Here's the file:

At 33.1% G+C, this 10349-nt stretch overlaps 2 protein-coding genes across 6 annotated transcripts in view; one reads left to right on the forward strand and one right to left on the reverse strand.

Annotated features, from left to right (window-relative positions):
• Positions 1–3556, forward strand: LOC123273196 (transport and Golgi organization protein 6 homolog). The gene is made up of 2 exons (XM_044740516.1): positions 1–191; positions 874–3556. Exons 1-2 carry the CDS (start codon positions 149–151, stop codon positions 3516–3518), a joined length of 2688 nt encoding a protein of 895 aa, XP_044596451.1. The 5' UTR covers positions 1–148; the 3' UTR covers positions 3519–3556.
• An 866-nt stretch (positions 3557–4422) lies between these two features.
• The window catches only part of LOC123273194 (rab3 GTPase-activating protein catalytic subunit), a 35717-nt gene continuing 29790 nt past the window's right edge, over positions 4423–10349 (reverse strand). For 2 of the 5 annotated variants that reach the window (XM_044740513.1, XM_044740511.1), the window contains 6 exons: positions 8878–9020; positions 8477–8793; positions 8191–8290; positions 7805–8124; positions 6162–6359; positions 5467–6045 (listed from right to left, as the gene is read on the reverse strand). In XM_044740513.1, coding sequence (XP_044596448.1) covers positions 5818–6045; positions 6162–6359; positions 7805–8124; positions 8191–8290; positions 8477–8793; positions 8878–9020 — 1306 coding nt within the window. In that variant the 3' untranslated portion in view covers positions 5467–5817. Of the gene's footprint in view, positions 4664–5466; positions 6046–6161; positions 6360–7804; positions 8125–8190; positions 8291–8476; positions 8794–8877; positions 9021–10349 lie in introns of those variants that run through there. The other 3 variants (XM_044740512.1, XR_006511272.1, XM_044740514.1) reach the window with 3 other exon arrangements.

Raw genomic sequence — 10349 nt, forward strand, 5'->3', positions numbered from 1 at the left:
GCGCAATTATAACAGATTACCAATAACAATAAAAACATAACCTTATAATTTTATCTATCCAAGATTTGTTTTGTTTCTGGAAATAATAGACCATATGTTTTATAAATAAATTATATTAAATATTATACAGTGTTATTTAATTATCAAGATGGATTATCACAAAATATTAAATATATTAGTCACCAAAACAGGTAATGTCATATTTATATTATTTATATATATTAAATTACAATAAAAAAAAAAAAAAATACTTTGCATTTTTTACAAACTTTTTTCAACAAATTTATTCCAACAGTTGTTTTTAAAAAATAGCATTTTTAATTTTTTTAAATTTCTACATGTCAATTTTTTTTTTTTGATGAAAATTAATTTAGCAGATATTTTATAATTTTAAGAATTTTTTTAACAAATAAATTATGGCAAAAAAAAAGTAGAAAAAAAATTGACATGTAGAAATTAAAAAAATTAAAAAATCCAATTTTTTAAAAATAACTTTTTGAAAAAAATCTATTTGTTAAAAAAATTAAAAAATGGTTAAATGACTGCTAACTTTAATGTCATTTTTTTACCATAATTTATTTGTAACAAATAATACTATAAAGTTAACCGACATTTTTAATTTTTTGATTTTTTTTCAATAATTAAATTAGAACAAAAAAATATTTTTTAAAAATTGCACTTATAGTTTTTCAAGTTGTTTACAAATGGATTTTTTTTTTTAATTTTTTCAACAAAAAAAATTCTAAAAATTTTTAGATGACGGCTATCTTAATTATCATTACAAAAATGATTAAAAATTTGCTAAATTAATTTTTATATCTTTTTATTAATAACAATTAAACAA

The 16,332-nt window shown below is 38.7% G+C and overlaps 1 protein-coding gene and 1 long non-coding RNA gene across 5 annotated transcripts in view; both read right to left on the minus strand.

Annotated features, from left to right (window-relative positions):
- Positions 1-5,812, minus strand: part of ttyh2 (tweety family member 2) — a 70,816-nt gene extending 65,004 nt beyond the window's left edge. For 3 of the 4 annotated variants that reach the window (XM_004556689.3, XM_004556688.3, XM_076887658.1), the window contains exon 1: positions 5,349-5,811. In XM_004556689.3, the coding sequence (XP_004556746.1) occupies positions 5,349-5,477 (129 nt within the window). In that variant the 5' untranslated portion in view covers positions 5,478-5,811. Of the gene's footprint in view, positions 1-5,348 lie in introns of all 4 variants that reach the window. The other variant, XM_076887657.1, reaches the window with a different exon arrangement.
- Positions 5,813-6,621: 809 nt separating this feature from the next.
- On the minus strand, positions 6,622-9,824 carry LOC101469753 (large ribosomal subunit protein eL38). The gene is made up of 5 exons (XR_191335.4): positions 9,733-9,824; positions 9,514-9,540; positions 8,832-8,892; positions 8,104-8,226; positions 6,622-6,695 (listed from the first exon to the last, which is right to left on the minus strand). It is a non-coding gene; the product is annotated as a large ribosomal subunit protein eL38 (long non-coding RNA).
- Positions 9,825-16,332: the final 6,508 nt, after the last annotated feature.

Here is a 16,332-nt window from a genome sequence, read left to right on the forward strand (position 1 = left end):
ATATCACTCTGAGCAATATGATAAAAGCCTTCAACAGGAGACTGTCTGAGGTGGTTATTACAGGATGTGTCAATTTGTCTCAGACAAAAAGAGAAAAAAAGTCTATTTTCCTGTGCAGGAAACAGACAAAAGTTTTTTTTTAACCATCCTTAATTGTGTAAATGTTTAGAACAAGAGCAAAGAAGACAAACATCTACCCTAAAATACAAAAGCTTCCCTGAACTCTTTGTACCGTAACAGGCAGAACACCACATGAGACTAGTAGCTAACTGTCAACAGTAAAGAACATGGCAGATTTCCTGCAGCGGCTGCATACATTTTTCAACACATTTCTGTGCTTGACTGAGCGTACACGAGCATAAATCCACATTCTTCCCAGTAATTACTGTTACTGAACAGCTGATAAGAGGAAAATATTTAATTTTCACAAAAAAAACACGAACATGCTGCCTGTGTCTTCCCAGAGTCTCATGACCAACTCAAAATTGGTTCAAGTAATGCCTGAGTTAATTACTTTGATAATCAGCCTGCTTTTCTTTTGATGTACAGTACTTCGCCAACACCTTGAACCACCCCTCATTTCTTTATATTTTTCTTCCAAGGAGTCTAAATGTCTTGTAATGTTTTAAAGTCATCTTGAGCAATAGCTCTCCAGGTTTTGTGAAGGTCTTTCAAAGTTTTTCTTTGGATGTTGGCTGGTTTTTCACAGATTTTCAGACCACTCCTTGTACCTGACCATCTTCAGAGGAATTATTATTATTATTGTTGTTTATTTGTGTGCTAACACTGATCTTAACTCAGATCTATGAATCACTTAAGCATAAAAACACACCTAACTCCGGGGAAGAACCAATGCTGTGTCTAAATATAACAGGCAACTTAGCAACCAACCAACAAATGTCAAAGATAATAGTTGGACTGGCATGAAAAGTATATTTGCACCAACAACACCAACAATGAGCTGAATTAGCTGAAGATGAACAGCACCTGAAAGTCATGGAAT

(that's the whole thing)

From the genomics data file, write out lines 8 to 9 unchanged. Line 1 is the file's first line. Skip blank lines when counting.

The 16,332-nt window shown below is 38.7% G+C and overlaps 1 protein-coding gene and 1 long non-coding RNA gene across 5 annotated transcripts in view; both read right to left on the minus strand.

Annotated features, from left to right (window-relative positions):